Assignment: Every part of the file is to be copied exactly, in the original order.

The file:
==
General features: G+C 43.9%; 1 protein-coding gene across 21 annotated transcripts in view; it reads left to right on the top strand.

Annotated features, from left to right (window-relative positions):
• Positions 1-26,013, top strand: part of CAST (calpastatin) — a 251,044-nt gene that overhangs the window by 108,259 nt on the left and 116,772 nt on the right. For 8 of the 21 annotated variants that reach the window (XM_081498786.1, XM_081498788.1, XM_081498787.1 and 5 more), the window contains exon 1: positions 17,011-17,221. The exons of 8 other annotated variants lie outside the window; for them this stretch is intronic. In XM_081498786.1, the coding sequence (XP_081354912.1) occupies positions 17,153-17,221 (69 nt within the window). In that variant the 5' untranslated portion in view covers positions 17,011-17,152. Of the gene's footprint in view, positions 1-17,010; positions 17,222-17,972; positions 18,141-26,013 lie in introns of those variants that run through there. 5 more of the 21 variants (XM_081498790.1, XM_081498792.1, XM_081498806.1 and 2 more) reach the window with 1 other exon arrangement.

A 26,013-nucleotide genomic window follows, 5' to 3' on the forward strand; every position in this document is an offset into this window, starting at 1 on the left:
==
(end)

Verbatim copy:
General features: G+C 43.9%; 1 protein-coding gene across 21 annotated transcripts in view; it reads left to right on the top strand.

Annotated features, from left to right (window-relative positions):
• Positions 1-26,013, top strand: part of CAST (calpastatin) — a 251,044-nt gene that overhangs the window by 108,259 nt on the left and 116,772 nt on the right. For 8 of the 21 annotated variants that reach the window (XM_081498786.1, XM_081498788.1, XM_081498787.1 and 5 more), the window contains exon 1: positions 17,011-17,221. The exons of 8 other annotated variants lie outside the window; for them this stretch is intronic. In XM_081498786.1, the coding sequence (XP_081354912.1) occupies positions 17,153-17,221 (69 nt within the window). In that variant the 5' untranslated portion in view covers positions 17,011-17,152. Of the gene's footprint in view, positions 1-17,010; positions 17,222-17,972; positions 18,141-26,013 lie in introns of those variants that run through there. 5 more of the 21 variants (XM_081498790.1, XM_081498792.1, XM_081498806.1 and 2 more) reach the window with 1 other exon arrangement.

A 26,013-nucleotide genomic window follows, 5' to 3' on the forward strand; every position in this document is an offset into this window, starting at 1 on the left: